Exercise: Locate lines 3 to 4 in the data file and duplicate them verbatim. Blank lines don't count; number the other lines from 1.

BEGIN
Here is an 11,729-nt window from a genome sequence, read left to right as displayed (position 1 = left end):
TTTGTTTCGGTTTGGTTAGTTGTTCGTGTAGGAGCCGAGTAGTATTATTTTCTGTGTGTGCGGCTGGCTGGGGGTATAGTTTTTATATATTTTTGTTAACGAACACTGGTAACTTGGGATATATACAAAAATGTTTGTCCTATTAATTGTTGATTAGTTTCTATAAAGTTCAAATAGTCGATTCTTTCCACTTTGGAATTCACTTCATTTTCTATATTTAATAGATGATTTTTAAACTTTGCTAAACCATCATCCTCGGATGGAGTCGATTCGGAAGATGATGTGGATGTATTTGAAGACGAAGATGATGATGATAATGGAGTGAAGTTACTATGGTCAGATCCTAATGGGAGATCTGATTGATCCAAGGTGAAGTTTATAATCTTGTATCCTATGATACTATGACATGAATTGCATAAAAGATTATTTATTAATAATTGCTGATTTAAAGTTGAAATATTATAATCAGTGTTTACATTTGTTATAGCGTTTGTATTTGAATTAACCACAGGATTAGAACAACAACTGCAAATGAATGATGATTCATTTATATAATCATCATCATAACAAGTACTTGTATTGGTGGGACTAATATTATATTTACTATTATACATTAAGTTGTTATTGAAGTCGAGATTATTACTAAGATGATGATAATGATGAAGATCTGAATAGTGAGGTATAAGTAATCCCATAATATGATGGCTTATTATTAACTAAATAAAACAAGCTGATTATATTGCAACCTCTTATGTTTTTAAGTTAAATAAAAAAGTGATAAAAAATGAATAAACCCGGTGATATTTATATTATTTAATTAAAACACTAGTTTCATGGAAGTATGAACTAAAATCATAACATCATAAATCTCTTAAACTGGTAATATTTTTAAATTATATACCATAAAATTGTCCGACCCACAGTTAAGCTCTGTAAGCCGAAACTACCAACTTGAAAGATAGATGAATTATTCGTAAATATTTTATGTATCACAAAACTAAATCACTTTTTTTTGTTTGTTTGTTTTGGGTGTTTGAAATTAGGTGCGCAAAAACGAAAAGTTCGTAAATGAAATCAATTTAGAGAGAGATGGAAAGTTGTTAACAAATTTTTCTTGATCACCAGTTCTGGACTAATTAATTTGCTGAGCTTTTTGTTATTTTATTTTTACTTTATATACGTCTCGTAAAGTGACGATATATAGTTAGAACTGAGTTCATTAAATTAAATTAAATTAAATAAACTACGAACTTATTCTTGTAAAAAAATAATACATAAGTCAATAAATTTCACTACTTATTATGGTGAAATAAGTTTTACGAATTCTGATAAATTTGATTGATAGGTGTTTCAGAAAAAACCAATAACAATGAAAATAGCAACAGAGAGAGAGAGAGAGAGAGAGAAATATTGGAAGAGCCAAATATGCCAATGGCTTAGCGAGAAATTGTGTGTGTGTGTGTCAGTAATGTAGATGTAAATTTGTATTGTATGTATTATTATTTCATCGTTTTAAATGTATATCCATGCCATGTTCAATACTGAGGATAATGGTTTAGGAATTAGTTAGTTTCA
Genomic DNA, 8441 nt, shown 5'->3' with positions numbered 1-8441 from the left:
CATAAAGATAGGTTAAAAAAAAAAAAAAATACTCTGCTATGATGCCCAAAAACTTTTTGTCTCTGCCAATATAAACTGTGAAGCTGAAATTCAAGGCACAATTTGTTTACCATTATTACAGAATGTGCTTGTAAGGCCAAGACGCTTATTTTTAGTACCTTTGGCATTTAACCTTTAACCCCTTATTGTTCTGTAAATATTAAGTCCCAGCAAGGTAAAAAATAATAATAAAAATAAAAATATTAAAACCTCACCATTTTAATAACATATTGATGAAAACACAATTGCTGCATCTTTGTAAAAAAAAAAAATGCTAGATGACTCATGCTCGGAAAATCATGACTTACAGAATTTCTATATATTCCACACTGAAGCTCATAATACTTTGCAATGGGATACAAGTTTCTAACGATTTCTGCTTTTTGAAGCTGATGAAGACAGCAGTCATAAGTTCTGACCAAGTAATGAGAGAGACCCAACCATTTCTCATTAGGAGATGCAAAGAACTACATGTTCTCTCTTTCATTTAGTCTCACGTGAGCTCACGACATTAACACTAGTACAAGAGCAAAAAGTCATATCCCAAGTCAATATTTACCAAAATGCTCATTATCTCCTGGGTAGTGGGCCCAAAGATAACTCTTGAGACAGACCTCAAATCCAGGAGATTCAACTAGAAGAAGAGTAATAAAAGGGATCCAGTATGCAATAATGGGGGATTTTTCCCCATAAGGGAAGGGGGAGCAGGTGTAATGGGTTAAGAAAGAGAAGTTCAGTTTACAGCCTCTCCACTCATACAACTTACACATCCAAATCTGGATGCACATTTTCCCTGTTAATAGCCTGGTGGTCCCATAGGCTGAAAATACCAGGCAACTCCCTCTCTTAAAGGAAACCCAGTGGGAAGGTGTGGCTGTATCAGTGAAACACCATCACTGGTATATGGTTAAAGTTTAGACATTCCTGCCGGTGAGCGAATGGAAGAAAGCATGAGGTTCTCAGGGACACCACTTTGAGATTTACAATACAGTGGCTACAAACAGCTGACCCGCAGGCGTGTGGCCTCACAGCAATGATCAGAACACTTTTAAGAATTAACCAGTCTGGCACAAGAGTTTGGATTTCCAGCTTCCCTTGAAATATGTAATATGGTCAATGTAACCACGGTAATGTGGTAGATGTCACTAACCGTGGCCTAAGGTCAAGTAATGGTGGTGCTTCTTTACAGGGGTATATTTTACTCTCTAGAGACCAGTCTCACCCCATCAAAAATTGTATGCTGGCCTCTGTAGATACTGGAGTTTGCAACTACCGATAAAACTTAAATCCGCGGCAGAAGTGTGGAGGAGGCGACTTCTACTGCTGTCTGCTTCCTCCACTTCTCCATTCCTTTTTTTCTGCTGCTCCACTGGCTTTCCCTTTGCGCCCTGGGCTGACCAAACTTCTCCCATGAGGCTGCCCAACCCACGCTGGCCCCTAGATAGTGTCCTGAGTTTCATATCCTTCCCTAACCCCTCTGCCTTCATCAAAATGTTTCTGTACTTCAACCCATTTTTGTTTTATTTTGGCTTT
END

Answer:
Genomic DNA, 8441 nt, shown 5'->3' with positions numbered 1-8441 from the left:
CATAAAGATAGGTTAAAAAAAAAAAAAAATACTCTGCTATGATGCCCAAAAACTTTTTGTCTCTGCCAATATAAACTGTGAAGCTGAAATTCAAGGCACAATTTGTTTACCATTATTACAGAATGTGCTTGTAAGGCCAAGACGCTTATTTTTAGTACCTTTGGCATTTAACCTTTAACCCCTTATTGTTCTGTAAATATTAAGTCCCAGCAAGGTAAAAAATAATAATAAAAATAAAAATATTAAAACCTCACCATTTTAATAACATATTGATGAAAACACAATTGCTGCATCTTTGTAAAAAAAAAAAATGCTAGATGACTCATGCTCGGAAAATCATGACTTACAGAATTTCTATATATTCCACACTGAAGCTCATAATACTTTGCAATGGGATACAAGTTTCTAACGATTTCTGCTTTTTGAAGCTGATGAAGACAGCAGTCATAAGTTCTGACCAAGTAATGAGAGAGACCCAACCATTTCTCATTAGGAGATGCAAAGAACTACATGTTCTCTCTTTCATTTAGTCTCACGTGAGCTCACGACATTAACACTAGTACAAGAGCAAAAAGTCATATCCCAAGTCAATATTTACCAAAATGCTCATTATCTCCTGGGTAGTGGGCCCAAAGATAACTCTTGAGACAGACCTCAAATCCAGGAGATTCAACTAGAAGAAGAGTAATAAAAGGGATCCAGTATGCAATAATGGGGGATTTTTCCCCATAAGGGAAGGGGGAGCAGGTGTAATGGGTTAAGAAAGAGAAGTTCAGTTTACAGCCTCTCCACTCATACAACTTACACATCCAAATCTGGATGCACATTTTCCCTGTTAATAGCCTGGTGGTCCCATAGGCTGAAAATACCAGGCAACTCCCTCTCTTAAAGGAAACCCAGTGGGAAGGTGTGGCTGTATCAGTGAAACACCATCACTGGTATATGGTTAAAGTTTAGACATTCCTGCCGGTGAGCGAATGGAAGAAAGCATGAGGTTCTCAGGGACACCACTTTGAGATTTACAATACAGTGGCTACAAACAGCTGACCCGCAGGCGTGTGGCCTCACAGCAATGATCAGAACACTTTTAAGAATTAACCAGTCTGGCACAAGAGTTTGGATTTCCAGCTTCCCTTGAAATATGTAATATGGTCAATGTAACCACGGTAATGTGGTAGATGTCACTAACCGTGGCCTAAGGTCAAGTAATGGTGGTGCTTCTTTACAGGGGTATATTTTACTCTCTAGAGACCAGTCTCACCCCATCAAAAATTGTATGCTGGCCTCTGTAGATACTGGAGTTTGCAACTACCGATAAAACTTAAATCCGCGGCAGAAGTGTGGAGGAGGCGACTTCTACTGCTGTCTGCTTCCTCCACTTCTCCATTCCTTTTTTTCTGCTGCTCCACTGGCTTTCCCTTTGCGCCCTGGGCTGACCAAACTTCTCCCATGAGGCTGCCCAACCCACGCTGGCCCCTAGATAGTGTCCTGAGTTTCATATCCTTCCCTAACCCCTCTGCCTTCATCAAAATGTTTCTGTACTTCAACCCATTTTTGTTTTATTTTGGCTTT